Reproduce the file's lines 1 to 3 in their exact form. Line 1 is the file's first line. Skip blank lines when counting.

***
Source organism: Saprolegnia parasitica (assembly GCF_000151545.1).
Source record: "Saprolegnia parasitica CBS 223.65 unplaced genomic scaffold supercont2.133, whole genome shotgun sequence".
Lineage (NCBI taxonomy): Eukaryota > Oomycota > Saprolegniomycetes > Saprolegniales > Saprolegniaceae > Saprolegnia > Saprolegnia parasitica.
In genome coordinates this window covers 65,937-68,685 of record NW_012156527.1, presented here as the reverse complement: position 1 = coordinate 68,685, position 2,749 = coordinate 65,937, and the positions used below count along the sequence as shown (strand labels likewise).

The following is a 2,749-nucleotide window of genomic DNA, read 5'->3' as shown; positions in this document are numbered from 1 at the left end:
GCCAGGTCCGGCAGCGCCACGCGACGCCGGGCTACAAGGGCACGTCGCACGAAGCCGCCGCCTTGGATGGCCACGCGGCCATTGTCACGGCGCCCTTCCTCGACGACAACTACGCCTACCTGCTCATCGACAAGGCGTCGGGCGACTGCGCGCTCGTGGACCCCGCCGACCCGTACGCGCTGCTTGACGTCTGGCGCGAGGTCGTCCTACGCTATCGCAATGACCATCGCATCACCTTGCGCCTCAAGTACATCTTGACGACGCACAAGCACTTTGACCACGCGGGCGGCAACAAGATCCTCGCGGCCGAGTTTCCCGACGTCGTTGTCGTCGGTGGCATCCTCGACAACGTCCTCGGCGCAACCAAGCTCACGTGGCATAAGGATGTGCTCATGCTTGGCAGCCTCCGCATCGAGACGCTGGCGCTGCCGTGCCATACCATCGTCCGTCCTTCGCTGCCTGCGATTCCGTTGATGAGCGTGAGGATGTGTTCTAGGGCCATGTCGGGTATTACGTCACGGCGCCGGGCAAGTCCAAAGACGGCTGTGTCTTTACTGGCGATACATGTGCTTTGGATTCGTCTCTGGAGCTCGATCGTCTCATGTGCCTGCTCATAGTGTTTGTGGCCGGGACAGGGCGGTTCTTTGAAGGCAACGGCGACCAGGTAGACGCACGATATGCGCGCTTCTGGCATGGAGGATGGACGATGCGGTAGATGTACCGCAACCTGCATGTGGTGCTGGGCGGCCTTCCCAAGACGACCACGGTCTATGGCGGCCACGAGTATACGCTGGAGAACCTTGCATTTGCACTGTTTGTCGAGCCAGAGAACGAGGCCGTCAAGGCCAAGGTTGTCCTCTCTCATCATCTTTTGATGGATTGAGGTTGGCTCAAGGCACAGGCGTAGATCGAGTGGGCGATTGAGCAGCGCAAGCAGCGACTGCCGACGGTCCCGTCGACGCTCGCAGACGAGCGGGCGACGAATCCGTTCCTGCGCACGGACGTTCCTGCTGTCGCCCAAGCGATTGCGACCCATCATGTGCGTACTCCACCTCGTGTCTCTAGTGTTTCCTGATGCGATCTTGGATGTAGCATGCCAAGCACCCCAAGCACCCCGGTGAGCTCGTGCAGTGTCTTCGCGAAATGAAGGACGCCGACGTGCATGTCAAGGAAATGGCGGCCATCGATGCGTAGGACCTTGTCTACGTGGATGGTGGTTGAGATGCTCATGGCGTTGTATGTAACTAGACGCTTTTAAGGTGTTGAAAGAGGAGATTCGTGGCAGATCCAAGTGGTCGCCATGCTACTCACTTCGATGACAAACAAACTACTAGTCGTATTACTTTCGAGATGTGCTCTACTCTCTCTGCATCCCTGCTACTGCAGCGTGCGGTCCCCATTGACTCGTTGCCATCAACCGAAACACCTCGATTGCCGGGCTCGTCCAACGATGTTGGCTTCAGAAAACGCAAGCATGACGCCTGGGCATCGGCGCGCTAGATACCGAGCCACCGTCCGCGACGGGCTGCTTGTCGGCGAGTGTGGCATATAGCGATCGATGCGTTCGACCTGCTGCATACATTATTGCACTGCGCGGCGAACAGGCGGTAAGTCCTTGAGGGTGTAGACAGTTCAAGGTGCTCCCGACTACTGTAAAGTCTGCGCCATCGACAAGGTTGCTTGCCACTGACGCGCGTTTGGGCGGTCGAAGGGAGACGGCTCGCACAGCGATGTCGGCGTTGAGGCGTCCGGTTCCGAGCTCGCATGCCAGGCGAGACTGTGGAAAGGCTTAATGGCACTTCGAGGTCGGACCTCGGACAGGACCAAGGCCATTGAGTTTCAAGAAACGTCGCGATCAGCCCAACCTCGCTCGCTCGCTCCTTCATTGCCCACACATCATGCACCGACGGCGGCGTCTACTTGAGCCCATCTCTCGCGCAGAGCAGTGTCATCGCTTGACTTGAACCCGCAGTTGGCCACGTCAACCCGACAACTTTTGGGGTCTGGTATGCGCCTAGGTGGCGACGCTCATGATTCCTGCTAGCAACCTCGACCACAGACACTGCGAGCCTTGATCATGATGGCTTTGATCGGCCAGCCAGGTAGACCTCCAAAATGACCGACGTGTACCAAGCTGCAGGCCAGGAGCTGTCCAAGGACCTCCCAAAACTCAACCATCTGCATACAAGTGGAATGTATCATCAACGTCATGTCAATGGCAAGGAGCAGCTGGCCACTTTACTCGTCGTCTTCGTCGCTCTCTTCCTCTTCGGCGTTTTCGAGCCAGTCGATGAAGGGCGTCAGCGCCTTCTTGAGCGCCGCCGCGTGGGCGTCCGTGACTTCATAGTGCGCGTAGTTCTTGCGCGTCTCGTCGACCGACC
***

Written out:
Source organism: Saprolegnia parasitica (assembly GCF_000151545.1).
Source record: "Saprolegnia parasitica CBS 223.65 unplaced genomic scaffold supercont2.133, whole genome shotgun sequence".
Lineage (NCBI taxonomy): Eukaryota > Oomycota > Saprolegniomycetes > Saprolegniales > Saprolegniaceae > Saprolegnia > Saprolegnia parasitica.